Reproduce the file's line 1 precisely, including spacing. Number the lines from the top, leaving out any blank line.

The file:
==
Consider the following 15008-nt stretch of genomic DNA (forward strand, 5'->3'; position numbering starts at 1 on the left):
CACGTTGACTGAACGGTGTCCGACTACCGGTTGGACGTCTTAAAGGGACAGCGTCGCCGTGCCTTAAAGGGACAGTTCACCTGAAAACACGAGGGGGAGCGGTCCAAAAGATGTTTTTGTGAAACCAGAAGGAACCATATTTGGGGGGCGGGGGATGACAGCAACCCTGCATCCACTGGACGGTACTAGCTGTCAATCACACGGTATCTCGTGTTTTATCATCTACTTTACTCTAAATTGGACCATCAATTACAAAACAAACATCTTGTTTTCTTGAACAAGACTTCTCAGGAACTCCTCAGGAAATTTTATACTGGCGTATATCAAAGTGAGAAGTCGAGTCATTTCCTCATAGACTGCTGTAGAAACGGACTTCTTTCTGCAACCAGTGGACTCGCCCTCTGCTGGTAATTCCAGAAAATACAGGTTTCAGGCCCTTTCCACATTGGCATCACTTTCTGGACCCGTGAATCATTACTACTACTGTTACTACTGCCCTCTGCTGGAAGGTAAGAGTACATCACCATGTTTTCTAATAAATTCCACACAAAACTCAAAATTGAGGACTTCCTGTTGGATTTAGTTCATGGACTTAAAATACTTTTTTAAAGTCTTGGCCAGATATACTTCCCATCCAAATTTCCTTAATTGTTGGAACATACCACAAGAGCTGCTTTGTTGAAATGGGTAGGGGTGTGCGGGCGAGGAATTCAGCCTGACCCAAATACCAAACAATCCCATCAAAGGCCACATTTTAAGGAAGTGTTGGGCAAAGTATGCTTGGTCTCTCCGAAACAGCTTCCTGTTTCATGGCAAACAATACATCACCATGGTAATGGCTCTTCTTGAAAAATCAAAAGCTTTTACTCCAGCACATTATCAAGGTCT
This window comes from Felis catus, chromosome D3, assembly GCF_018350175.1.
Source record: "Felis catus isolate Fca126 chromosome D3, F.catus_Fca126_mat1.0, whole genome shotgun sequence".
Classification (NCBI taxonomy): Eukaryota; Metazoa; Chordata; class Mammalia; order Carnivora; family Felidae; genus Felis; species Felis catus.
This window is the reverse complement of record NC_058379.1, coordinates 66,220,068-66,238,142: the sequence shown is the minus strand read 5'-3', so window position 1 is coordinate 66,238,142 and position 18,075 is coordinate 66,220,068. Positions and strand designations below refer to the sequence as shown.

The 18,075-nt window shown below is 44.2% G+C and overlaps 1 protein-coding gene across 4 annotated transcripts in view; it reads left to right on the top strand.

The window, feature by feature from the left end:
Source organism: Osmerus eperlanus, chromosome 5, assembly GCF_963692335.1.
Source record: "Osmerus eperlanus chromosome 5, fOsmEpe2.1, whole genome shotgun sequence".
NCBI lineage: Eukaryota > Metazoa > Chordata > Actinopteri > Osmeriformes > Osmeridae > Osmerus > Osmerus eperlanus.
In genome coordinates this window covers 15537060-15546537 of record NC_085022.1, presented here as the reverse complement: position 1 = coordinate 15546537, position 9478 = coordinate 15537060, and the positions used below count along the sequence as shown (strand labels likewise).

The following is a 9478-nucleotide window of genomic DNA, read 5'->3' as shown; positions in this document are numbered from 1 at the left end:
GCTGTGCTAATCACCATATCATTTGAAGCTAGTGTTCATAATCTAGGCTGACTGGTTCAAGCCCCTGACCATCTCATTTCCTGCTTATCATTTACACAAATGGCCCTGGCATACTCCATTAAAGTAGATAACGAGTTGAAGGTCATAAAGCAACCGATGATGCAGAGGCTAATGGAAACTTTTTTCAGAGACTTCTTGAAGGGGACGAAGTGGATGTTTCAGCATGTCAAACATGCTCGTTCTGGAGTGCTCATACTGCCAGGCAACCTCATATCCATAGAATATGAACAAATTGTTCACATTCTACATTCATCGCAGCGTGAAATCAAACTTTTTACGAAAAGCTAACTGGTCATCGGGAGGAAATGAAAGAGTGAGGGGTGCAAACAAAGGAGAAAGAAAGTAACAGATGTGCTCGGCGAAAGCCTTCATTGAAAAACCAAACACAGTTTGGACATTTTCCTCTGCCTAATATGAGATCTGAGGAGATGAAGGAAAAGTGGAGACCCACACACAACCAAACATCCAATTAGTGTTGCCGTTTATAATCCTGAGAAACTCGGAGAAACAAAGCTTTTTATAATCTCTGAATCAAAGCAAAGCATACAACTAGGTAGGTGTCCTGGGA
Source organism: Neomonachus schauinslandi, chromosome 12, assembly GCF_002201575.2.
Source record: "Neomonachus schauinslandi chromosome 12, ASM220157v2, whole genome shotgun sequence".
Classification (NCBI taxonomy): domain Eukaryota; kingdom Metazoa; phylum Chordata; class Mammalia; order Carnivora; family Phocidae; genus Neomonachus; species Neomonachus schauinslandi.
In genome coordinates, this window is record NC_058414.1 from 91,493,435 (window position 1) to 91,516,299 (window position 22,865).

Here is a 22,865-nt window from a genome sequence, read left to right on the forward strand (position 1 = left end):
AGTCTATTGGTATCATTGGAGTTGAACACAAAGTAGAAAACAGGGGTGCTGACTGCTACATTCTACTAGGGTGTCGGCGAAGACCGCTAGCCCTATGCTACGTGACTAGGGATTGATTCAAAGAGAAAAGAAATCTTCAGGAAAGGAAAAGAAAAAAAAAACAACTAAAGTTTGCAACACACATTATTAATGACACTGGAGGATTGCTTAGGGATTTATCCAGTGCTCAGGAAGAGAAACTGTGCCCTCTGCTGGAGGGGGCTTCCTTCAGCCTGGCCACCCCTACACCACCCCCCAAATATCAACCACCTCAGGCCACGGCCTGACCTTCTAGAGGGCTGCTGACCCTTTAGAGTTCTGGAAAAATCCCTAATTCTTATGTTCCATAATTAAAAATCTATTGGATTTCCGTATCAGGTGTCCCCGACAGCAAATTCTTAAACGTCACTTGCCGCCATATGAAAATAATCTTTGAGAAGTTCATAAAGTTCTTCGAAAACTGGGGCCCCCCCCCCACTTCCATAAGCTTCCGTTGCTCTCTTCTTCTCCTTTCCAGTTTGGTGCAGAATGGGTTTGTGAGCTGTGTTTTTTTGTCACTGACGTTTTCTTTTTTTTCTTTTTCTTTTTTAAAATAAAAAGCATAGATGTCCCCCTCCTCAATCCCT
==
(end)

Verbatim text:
Consider the following 15008-nt stretch of genomic DNA (forward strand, 5'->3'; position numbering starts at 1 on the left):